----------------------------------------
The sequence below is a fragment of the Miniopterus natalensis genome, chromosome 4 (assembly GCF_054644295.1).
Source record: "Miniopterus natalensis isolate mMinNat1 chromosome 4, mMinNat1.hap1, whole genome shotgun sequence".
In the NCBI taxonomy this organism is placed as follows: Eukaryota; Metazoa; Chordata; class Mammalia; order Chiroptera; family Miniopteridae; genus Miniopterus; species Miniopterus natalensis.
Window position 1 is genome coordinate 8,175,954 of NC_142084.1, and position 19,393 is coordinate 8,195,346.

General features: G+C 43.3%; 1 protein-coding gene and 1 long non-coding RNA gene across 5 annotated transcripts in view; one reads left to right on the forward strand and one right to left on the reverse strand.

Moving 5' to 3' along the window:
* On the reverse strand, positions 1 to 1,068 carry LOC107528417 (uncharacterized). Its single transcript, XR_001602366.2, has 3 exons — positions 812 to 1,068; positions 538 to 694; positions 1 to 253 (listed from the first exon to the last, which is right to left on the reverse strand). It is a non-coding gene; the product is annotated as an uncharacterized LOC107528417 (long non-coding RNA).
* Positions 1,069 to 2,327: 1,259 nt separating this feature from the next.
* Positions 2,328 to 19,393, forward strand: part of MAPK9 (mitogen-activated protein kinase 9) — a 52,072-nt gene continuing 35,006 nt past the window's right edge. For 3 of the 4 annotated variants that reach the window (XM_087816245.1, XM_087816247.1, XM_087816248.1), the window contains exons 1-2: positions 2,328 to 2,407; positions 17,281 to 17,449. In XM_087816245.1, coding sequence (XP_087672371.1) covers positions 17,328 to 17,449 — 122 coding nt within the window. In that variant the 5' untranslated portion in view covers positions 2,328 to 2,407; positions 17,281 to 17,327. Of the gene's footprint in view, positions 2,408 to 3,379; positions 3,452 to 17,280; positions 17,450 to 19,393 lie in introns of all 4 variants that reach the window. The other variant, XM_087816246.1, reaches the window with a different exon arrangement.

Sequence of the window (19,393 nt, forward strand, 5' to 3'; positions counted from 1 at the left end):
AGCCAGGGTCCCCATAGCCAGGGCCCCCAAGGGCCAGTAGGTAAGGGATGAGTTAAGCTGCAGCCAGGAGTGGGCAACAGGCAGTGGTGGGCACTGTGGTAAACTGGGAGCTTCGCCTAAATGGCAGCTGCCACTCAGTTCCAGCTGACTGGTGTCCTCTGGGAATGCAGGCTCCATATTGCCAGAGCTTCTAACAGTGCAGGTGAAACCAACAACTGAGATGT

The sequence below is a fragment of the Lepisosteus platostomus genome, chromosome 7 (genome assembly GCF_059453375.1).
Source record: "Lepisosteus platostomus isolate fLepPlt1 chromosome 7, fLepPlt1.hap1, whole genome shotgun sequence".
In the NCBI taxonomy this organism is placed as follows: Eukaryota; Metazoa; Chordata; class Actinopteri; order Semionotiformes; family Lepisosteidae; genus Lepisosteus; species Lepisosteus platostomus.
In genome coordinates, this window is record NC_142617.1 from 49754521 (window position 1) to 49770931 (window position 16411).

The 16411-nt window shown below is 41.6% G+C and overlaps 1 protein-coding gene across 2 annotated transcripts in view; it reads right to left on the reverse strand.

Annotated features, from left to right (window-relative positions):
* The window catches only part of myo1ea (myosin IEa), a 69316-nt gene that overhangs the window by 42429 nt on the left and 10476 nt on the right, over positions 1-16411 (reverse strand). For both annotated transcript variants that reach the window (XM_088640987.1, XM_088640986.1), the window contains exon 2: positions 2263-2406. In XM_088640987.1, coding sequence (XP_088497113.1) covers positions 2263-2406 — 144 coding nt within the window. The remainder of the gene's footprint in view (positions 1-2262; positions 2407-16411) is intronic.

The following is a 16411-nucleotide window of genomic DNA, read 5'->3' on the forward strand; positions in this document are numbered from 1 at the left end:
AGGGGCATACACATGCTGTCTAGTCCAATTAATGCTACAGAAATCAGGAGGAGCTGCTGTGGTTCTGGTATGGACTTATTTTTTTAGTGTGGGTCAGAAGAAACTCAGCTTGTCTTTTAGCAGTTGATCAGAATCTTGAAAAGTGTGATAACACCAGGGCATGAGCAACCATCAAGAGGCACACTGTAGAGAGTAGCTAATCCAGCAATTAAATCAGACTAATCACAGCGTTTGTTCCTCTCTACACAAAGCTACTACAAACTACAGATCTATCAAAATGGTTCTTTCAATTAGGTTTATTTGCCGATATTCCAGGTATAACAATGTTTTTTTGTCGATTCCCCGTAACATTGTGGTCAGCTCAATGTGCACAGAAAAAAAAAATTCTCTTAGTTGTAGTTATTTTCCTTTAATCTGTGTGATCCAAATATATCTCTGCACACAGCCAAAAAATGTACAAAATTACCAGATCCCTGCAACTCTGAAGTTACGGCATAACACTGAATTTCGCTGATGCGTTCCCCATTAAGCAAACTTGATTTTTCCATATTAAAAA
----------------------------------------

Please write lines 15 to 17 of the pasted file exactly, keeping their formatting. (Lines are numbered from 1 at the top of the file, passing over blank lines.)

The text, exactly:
In genome coordinates, this window is record NC_142617.1 from 49754521 (window position 1) to 49770931 (window position 16411).

The 16411-nt window shown below is 41.6% G+C and overlaps 1 protein-coding gene across 2 annotated transcripts in view; it reads right to left on the reverse strand.

Annotated features, from left to right (window-relative positions):